LIFESTYLE

LIFESTYLE

Celebrating World Sustainable Gastronomy Day
Moving towards sustainable dining in Switzerland
1 Jun 2022

In 2016, the UN General Assembly designated 18 June as Sustainable Gastronomy Day to acknowledge gastronomy as a cultural expression related to the natural and cultural diversity of the world. But what is sustainable gastronomy and why does it matter?

Sustainable gastronomy is cuisine that considers where the ingredients are from, how the food is grown, and how it reaches our plates. Connection with our food system is particularly important at a time when the health of our planet is at such great risk. Food production can contribute to our global climate crisis by negatively impacting our air, water, and land — making the sustainable management of our food and agriculture critical to maintaining and revitalizing our environment.

The FAO estimates that one-third of all the food produced in the world is either lost or wasted, amounting to 1.3 billion tons per year. While there is no simple solution to this problem, sustainable gastronomy has an important role to play in combatting waste and preserving our planet. In Switzerland, the hospitality industry is taking steps to encourage healthier and more sustainable consumption patterns.

According to GastroSuisse, a sustainable food system requires the consumption of local produce, organic and seasonal ingredients, and production only in quantities needed — with the goal not to harm nature and the environment. GastroSuisse is a national federation of hotels and restaurants; it is also a founding and board member of United Against Waste – an association actively committed to reducing food waste in the entire food industry.

With two million tons of food waste generated each year in the food industry in Switzerland, restaurants are incurring significant costs while causing an unnecessary burden on natural resources. United Against Waste and its members are working to tackle this challenge and halve food waste by 2030 by developing practical solutions against food waste and making them available to the industry. Many GastroSuisse members have already used the offers of United Against Waste, successfully reducing their food losses by 10 percent.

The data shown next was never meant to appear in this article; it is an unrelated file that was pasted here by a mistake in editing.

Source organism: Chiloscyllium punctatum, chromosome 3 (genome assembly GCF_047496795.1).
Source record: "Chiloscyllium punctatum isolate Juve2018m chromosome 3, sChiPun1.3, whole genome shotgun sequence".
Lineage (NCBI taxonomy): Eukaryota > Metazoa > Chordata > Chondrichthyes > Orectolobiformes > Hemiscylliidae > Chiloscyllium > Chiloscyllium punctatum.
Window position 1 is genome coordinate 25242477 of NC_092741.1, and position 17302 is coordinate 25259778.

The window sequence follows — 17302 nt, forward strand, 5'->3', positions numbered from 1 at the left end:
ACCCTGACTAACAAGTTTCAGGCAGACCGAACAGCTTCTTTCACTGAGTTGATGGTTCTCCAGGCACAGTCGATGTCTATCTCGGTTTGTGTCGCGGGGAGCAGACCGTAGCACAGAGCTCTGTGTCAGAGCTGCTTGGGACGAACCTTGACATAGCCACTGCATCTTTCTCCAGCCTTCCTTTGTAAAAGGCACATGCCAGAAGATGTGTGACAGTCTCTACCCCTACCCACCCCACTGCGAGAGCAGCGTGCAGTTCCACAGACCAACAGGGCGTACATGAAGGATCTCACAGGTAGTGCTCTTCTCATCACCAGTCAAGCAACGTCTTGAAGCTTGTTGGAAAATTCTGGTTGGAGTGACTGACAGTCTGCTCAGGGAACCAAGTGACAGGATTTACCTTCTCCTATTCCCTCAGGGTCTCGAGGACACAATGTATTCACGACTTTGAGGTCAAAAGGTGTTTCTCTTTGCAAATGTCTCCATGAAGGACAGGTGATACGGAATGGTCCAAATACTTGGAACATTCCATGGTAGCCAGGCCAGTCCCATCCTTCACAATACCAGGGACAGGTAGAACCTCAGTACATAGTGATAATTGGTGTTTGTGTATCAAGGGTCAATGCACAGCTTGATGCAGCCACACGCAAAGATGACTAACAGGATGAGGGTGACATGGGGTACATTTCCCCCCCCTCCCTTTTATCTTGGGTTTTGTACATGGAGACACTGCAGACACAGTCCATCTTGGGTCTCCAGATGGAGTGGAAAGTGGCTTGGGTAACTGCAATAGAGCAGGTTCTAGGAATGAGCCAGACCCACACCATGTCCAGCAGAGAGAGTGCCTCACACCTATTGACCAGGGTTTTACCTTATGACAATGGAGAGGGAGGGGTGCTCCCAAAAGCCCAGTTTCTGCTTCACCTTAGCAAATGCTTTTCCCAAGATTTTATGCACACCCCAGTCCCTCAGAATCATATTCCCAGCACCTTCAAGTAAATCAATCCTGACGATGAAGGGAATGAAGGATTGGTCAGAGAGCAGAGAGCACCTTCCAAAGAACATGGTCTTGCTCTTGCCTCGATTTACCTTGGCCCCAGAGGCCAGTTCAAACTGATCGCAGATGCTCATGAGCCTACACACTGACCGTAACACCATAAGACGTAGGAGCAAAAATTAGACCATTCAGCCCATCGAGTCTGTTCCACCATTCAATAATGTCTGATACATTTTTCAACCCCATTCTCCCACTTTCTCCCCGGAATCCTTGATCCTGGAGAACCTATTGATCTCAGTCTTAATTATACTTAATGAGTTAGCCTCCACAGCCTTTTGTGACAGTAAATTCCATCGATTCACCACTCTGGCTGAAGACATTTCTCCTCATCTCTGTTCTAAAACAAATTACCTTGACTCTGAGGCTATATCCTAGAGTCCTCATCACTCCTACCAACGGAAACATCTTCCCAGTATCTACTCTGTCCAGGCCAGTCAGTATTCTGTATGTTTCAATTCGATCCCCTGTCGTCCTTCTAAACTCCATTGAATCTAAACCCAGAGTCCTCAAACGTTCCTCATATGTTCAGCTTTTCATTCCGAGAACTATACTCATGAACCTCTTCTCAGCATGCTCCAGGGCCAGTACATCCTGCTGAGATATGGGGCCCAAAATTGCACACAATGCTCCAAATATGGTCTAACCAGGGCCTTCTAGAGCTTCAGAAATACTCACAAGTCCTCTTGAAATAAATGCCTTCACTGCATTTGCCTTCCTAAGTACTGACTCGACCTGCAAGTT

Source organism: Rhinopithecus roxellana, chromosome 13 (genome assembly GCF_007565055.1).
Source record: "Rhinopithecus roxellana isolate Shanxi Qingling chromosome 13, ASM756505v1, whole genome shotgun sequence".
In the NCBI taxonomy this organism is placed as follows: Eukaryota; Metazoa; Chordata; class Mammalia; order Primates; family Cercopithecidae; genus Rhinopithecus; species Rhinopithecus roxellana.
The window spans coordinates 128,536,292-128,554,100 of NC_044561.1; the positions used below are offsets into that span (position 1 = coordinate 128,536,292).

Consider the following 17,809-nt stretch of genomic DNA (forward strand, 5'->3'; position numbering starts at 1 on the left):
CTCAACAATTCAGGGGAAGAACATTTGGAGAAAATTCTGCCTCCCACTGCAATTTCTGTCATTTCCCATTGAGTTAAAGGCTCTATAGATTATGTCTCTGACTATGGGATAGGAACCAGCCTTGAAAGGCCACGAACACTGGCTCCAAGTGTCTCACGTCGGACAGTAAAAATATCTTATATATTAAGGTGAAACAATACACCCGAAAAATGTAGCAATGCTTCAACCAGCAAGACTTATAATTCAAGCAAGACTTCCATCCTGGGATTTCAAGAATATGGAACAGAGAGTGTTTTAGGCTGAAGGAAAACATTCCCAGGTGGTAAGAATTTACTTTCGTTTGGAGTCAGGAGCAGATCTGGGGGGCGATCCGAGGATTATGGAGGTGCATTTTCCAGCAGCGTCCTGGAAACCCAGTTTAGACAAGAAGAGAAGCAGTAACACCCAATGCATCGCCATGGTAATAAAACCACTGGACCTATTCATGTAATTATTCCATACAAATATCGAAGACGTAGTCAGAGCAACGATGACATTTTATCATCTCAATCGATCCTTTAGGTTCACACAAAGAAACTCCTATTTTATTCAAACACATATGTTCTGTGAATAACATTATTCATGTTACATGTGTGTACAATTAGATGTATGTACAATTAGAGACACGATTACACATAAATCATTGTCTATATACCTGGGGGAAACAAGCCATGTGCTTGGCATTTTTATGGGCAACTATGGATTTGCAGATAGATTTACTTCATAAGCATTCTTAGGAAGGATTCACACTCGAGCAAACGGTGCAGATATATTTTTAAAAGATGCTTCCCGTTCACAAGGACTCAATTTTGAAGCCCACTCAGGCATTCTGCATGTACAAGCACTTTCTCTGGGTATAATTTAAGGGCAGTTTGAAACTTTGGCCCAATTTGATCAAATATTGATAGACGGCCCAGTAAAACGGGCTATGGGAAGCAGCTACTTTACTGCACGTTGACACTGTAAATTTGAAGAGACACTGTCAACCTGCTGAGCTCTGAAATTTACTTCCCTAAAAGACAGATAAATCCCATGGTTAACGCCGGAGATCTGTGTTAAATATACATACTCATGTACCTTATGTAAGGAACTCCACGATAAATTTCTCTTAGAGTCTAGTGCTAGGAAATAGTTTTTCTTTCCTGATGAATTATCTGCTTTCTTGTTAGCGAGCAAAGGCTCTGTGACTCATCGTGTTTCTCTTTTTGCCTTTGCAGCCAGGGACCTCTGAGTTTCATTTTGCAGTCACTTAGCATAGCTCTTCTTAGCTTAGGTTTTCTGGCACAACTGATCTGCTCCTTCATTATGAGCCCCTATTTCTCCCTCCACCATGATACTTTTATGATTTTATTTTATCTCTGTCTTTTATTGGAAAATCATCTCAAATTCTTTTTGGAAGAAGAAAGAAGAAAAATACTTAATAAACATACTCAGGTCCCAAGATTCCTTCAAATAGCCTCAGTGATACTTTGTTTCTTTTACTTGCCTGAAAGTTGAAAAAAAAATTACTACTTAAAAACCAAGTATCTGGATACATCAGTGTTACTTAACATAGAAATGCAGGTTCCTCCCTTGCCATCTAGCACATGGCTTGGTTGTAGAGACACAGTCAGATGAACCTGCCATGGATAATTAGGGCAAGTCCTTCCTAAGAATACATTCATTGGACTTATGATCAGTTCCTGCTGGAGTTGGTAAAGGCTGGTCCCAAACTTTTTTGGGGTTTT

Several restaurants in Switzerland are already going above and beyond to promote sustainability. EquiTable, located in Zurich, relies on fair trade and organic products, and uses local ingredients whenever possible. The restaurant has played a decisive role in shaping today’s shift towards sustainable gastronomy. Zurich-based catering company, Zum Guten Heinrich, boasts a no-waste philosophy — they use seasonal foods from the region as well as bulky fruit and vegetables that cannot normally be sold due to their size. Similarly, food waste pioneer and founder of FOODOO, Mirko Buri, produces delicious and natural products using discarded vegetables that would otherwise end up in the trash.

Make your diet more sustainable by consuming plant-based and locally-grown products.

“There are many ways to reduce food waste,” explains GastroSuisse, “serve smaller portions or offer second helpings, reduce the width of the offer, use leftovers, and adapt production and recipes.” But while there are many possibilities for the hospitality industry to offer more sustainably produced food and services which are healthier for guests, there must also be a demand. According to GastroSuisse, “An important reason for visiting the hospitality industry is indulgence.” So while restaurants work to provide more sustainable options, it is ultimately up to us, as individuals, to make a shift in our consciousness towards selecting foods that are healthy for both our bodies and the environment.

There are many ways that you can start to make your diet more sustainable today:

• Purchase locally grown products

• Shop for seasonal crops

• Cut back on meat consumption

• Avoid food waste

Sustainable Gastronomy Day is a reminder that with environmental change comes food systems change, thus we must also change and adapt if we are to preserve our planet. 

* Kyla Marie Partridge is philanthropic support specialist at Rising Tide Foundation, former consultant at UNECE.
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